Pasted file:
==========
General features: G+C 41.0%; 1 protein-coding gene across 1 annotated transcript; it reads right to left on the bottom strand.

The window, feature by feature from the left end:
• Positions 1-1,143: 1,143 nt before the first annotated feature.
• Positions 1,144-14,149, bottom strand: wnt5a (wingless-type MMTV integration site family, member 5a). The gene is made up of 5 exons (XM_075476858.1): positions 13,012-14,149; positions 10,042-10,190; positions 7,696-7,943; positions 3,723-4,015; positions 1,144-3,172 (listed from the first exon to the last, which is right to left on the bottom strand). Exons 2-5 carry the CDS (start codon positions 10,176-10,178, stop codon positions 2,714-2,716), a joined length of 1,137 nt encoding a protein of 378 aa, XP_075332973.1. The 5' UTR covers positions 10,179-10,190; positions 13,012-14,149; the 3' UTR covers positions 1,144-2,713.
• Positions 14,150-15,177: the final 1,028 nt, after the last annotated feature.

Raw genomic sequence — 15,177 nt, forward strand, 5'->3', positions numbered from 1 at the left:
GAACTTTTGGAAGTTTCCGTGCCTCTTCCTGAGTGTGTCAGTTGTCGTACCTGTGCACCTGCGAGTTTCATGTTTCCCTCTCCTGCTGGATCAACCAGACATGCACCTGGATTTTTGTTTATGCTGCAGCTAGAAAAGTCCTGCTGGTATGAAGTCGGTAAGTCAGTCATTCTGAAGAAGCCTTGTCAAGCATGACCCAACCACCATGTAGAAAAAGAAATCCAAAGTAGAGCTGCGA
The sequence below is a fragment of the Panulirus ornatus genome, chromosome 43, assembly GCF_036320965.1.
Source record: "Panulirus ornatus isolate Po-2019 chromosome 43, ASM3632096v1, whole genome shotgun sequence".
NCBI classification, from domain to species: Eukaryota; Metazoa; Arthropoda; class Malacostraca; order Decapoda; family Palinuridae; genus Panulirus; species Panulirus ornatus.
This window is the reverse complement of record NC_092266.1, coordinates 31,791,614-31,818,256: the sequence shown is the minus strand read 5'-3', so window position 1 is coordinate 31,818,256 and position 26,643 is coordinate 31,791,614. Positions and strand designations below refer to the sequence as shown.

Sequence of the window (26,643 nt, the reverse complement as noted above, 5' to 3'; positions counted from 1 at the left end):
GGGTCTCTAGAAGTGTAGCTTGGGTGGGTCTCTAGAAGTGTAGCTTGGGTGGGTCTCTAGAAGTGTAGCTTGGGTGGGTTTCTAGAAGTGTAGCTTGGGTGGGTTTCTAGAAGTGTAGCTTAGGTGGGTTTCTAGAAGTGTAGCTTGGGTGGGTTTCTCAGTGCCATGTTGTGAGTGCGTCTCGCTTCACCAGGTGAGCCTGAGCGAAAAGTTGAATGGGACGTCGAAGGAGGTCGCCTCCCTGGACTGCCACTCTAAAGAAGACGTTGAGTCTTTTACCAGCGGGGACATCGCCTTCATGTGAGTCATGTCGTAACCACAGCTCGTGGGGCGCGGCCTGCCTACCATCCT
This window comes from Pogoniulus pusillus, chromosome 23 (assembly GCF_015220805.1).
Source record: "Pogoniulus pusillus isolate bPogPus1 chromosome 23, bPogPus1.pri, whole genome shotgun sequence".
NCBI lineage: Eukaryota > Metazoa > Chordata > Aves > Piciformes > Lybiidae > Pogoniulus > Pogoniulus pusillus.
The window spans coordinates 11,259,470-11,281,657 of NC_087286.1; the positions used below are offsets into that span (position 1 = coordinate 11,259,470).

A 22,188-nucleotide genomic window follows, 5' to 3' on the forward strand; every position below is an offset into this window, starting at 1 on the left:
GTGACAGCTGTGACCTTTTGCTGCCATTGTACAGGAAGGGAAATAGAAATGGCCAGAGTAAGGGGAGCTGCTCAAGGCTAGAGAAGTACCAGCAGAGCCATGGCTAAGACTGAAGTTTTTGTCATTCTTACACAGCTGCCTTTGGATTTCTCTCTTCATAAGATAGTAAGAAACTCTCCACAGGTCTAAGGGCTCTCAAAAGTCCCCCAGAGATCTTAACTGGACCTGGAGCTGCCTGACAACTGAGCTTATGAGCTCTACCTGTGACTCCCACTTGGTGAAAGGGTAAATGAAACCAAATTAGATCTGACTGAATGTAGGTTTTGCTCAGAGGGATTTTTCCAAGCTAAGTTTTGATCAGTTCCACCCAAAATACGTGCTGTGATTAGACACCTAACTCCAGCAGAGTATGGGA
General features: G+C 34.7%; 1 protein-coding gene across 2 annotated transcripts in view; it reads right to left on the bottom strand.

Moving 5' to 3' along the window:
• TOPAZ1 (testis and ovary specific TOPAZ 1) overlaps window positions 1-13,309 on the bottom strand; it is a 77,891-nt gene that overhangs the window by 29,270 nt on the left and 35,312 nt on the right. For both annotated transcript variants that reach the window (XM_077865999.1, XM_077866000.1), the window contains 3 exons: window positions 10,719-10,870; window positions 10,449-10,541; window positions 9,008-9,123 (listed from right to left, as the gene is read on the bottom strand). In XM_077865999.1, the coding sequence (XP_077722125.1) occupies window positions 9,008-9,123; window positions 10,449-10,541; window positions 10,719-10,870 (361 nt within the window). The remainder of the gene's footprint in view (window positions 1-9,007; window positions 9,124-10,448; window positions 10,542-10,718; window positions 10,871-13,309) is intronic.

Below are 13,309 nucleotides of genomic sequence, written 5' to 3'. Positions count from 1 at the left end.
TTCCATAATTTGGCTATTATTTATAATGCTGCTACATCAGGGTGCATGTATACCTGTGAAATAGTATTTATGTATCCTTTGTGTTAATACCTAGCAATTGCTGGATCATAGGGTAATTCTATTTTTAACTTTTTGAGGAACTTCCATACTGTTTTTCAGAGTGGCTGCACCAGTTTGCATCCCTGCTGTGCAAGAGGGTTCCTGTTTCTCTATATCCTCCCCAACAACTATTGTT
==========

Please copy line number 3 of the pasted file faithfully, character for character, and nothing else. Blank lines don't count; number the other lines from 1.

• Positions 1-1,143: 1,143 nt before the first annotated feature.